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    Adolescent Migraines Linked To School Performance And GPAs

    By Margarita Nahapetyan

    Suffering from migraine headaches in adolescence is associated with lower grades at high school and decreases the likelihood of graduating from high school and the likelihood of attending college, the U.S researchers said.

    According to Daniel Rees, an economics professor at the University of Colorado in Denver, and Joseph Sabia, a professor of public policy at Washington's American University's School of Public Affairs, sufferers of migraine headaches have trouble attending school and have even more trouble concentrating on the days when they are able to make it to school.

    For their study purposes, professors Rees and Sabia analyzed the migraine experiences and high school grades of 214 siblings from more than 100 families. Parental reports identified siblings who were raised in the same family with different migraine experiences. Data on high school completion and information on college attendance was gathered from 280 siblings belonging to 137 families. The siblings were interviewed for the National Longitudinal Study of Adolescent Health.

    The authors discovered that adolescents who suffered migraine headaches were associated with a 5 per cent reduction in high school performance and grade point average (GPA), as well as with a 5 per cent decrease in the likelihood of graduating from high school, and a 15 per cent reduction in the likelihood of attending college.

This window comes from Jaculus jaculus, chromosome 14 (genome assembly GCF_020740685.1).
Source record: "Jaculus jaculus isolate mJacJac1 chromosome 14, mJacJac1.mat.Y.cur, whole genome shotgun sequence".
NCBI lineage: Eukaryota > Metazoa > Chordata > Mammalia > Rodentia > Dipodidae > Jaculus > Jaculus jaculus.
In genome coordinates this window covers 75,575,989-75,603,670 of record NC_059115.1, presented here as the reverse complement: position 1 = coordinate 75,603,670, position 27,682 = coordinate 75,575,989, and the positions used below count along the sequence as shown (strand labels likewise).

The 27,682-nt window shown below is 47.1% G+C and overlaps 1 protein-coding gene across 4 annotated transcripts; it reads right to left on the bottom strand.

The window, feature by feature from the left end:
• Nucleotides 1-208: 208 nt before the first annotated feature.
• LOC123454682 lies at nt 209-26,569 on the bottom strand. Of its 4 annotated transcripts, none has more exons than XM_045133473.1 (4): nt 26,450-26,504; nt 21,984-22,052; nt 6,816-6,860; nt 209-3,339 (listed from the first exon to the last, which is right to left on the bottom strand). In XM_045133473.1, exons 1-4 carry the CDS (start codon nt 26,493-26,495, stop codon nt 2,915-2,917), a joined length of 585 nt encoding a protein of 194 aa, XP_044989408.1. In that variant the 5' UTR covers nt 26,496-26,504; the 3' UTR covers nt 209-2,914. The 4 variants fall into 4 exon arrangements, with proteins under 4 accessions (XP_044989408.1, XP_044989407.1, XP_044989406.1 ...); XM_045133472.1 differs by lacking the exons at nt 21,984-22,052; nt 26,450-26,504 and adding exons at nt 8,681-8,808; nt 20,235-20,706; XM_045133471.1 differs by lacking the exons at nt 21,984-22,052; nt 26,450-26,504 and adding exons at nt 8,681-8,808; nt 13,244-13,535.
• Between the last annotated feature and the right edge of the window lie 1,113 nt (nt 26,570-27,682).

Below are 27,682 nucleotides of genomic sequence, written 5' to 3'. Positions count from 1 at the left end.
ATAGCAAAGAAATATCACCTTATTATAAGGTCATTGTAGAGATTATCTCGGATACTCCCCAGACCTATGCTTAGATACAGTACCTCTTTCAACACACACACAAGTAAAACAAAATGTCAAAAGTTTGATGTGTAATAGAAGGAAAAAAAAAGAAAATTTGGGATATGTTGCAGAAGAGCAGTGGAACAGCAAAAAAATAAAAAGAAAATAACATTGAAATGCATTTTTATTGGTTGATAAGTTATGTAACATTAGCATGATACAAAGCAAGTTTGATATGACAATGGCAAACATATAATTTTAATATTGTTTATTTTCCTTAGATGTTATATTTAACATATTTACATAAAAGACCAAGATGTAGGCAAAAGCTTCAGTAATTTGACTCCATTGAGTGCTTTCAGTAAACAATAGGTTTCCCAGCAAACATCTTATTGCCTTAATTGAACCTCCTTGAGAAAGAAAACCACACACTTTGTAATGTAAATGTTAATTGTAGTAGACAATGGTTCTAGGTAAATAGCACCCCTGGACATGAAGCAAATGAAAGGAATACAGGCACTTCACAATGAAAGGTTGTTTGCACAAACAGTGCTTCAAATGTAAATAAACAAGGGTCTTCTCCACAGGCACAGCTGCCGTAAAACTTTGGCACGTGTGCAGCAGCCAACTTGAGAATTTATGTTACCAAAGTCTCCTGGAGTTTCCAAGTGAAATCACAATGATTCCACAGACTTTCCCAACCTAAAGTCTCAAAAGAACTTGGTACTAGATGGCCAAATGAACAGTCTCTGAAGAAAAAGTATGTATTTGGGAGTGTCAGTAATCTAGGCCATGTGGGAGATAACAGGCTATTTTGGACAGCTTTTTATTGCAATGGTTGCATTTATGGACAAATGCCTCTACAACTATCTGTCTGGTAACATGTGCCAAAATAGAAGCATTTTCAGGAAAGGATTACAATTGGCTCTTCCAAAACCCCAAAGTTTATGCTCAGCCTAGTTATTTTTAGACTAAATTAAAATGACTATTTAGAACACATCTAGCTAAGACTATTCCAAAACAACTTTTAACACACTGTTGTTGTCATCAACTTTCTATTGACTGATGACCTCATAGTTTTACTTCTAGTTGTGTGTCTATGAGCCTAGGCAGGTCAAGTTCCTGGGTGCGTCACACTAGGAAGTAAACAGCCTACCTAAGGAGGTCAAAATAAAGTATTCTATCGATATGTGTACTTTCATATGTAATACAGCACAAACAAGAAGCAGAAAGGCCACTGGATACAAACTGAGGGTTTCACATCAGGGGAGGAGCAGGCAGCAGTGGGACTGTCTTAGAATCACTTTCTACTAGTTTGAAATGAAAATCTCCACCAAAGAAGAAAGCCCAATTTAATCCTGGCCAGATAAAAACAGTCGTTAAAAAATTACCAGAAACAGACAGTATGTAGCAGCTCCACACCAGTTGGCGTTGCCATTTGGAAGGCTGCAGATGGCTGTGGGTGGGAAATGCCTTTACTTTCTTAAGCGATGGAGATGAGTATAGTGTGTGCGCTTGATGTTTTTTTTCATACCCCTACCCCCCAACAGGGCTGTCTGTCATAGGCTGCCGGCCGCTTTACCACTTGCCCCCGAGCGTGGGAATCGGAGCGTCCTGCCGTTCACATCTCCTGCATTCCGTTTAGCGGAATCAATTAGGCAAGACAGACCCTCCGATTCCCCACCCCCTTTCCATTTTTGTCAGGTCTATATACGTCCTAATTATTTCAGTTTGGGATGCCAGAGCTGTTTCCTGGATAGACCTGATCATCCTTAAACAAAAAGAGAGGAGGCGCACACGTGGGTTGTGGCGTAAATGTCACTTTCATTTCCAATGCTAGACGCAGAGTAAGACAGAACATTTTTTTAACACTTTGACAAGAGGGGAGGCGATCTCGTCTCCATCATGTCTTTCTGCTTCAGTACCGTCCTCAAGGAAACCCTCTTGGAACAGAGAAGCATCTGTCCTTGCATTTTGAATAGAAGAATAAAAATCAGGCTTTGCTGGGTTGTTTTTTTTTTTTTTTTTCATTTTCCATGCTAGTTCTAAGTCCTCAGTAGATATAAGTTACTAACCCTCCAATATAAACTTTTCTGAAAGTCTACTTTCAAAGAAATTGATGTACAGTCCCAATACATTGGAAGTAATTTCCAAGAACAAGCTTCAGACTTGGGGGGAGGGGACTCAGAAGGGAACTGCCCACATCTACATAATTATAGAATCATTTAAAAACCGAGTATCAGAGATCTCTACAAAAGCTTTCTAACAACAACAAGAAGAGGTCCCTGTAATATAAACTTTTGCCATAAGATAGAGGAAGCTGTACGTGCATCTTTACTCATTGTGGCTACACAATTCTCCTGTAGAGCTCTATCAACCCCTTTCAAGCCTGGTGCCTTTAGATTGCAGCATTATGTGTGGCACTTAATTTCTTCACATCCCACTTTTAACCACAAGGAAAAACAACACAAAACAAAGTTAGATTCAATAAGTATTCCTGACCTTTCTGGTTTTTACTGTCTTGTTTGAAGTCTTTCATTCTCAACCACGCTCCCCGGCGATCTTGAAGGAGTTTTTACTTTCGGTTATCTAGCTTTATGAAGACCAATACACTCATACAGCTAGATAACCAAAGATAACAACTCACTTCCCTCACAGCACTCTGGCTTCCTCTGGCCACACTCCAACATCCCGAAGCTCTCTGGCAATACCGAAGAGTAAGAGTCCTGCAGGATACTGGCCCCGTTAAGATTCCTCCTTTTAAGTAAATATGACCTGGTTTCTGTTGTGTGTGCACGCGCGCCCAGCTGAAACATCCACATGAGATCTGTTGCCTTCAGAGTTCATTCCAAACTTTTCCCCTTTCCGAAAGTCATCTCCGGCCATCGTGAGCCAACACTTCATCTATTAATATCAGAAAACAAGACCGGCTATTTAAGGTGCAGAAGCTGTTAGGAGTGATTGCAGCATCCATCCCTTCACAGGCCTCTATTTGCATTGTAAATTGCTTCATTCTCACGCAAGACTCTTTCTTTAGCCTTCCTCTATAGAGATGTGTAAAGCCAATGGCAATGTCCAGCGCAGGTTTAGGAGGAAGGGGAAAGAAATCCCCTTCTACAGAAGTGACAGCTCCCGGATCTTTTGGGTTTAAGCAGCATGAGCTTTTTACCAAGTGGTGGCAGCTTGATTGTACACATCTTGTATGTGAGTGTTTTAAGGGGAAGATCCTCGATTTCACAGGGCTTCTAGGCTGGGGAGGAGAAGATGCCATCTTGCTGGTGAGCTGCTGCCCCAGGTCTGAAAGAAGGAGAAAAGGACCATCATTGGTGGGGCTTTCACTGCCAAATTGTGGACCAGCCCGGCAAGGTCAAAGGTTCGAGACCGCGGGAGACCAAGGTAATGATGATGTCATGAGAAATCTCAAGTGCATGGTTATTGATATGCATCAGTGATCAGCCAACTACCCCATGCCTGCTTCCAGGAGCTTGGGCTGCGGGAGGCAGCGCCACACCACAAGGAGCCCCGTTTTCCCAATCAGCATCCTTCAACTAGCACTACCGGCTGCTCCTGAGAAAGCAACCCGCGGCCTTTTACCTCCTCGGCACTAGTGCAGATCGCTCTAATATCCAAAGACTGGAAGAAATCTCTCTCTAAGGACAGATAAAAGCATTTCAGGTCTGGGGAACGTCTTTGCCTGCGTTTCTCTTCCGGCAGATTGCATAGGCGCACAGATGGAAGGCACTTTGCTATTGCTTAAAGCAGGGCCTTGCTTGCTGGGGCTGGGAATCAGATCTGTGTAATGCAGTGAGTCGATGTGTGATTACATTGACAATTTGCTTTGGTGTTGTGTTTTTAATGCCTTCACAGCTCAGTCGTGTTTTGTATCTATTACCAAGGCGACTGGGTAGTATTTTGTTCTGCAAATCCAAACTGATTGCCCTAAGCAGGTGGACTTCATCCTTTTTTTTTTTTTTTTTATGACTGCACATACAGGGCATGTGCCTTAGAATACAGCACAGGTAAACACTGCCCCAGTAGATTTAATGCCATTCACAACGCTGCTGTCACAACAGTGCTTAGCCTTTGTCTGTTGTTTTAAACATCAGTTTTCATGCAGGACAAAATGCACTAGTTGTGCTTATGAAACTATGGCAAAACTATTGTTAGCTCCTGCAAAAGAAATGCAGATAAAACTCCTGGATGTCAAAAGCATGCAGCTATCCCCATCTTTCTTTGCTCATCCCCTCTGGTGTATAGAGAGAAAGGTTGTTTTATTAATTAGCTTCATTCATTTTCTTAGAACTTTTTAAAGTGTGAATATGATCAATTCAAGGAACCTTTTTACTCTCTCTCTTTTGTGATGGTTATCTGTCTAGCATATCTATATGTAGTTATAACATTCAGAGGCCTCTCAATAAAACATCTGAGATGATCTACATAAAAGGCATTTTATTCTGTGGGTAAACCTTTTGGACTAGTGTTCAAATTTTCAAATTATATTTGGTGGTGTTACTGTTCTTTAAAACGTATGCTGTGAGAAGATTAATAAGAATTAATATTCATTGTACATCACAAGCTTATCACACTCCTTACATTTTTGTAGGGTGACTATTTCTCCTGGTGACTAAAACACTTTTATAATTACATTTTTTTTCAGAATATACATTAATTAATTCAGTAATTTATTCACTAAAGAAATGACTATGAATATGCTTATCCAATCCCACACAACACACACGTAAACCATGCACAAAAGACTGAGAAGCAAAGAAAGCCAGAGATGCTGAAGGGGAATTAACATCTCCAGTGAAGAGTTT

By comparing the educational achievements of siblings, the study was able to account for the influence of a variety of hard-to-measure factors, including the quality of the home environment. The experts said that between 30 to 40 per cent of the reductions in high school performance could be explained by missing days from school, difficulty concentrating and paying attention in the classroom, and problems with homework. The study found that headaches that were not related to migraines, were not associated with decrease in academic performance and grades. "By focusing on differences between siblings, we can rule out the possibility that family-level factors such as socioeconomic status are driving the relationship between migraine headache and academic performance," said Professor Rees.

    The study appears to be the first to analyze the effect of suffering from migraine headaches in adolescence on future academic performance. Researchers said that it is a known fact that migraine headaches can profoundly impact the life quality. And according to the new findings, there is now an evidence that they are an important obstacle to academic success in the long rune, said Prof. Sabia, whose research focuses on health economics.

    The findings were presented on Wednesday, July 1, 2009, at the 84th Annual Conference of the Western Economic Association International in Vancouver, British Columbia.

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